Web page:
My wife asked me to talk to her about something, anything, to get her mind outside of the hospital. She loves flowers, and it was just after the tulips had blossomed, but before the irises opened up so I talked about how the irises would be blooming soon. Now, every year the world feels a little smaller and a touch darker to me right before the irises bloom.
I had spent more than twenty-four hours encouraging her in the task of delivering the bodies of our twin boys who had miscarried at seventeen weeks. The doctors told us that the entire ordeal would take two days at the most, but it was three and a half days before we went home because my wife nearly lost her uterus. When we finally did get home, our body odor was so bad that we threw our clothes in the trash.
Handling grief is like being in an overgrown thicket that you can’t escape. In the thicket are little houses: a house of sadness, a house of anger, a house of hope, a house for each of the many emotions associated with grief. The experience of the grieving person involves spending time in each one of the “emotion-houses,” sometimes spending days in one of them, sometimes visiting multiple houses a day multiple times. Over time, the houses do not feel any less real, but an increasingly wide and walkable path is tread through the thicket from one to the other, and navigating life alongside the trauma becomes more and more doable.
One of the emotion-houses that my wife and I discovered through painful experience is actually more like a pit than a house. When traumatized grief is triggered, feelings of darkness rise up and close in like walls in a nightmarish cartoon. The memories are vividly re-lived, and the real world feels like a far-away dream.
Talking about irises in the hospital was paradoxically a form of denial in the midst of our trauma, and the beginning of our fight to stay grounded in the real world. Intense suffering had a way of unmooring our minds from the present moment, where we floated psychologically, in and around and through our traumatic memories. The ability to stay grounded was the ability to stay in the present moment, remaining connected to the real world rather than being sucked back into reliving the trauma.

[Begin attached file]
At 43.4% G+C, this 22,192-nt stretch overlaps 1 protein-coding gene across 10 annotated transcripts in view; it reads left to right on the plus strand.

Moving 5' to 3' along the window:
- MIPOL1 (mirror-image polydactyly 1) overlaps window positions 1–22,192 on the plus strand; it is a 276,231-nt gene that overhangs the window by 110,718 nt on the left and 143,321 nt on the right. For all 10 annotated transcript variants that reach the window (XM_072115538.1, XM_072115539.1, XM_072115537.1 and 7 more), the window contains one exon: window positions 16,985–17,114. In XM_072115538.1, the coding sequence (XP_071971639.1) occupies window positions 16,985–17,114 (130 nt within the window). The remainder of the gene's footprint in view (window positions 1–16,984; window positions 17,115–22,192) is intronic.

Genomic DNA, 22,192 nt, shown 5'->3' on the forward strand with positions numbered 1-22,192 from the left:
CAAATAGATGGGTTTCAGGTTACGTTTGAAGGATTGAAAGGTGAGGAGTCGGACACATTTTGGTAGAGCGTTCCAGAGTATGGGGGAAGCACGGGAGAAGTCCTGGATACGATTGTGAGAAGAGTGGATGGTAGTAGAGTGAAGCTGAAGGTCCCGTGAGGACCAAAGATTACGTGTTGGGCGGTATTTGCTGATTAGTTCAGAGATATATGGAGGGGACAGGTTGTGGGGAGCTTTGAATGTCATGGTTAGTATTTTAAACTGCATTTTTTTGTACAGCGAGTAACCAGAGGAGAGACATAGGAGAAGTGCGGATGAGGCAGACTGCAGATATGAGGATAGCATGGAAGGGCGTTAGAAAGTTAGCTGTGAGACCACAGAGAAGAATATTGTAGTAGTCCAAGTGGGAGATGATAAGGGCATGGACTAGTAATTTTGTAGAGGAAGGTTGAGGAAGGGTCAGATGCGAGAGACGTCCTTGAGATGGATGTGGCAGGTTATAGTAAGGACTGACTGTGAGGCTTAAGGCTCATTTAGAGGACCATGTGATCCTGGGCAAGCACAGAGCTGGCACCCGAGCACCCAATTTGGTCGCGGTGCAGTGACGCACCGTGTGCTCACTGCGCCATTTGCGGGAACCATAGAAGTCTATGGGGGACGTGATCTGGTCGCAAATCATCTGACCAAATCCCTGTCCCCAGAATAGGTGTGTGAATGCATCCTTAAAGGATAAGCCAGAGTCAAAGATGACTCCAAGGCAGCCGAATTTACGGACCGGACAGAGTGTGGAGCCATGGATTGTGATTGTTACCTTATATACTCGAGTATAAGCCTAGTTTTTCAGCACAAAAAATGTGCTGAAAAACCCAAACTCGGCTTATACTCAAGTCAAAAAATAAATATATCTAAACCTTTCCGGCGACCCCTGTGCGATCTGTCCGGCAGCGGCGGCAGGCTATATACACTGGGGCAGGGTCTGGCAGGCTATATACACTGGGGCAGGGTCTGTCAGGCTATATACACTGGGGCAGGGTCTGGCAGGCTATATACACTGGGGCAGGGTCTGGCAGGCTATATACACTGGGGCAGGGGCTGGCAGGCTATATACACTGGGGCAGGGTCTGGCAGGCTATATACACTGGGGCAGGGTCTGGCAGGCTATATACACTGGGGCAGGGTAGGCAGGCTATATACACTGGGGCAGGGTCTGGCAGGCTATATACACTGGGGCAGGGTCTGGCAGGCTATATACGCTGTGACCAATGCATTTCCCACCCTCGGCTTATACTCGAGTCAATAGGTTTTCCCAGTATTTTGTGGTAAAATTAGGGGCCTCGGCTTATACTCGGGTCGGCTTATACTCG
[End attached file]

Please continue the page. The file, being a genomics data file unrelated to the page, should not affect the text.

But staying grounded is not a simple psychological trick or a fun new way to meditate; it’s a fight. Our pain and losses screamed at us that we didn’t matter and that there was nothing sacred about who we are and what we do. The experience of trauma played out as a gaping sense of God’s absence and the feeling that he had regarded as dung that which is sacred.
As Christians, this battle extended pointedly to our understanding of God’s love, and not just an intellectual understanding but an experiential understanding. We already ordinarily desire proof of God’s love, and in the loss of our twins, we craved all the more deeply proof that he values us.
In Greek mythology, Iris was a messenger goddess, whose name had a double meaning: “iris” in Greek means “rainbow,” and “eiris” translates as “messenger”. She delivered messages from the gods, traveling over the multicolored glory of rainbows.
Because Greek mythology is so widely taught in Western nations, it is easily misrepresented and embellished by well-meaning people seeking to add depth and gravitas to their ideas. Gardening enthusiasts, for instance, color their writing about irises by drawing connections with the goddess Iris, saying that irises were said to grow wherever she set foot.
The act of speculating about messages from the gods and in the story of irises being left where a goddess had walked confirm that there is a deep hunger in the human heart to find assurance that divinity is not far removed from our lives. We want divinity that proves attentive to us and leaves behind evidence of their care.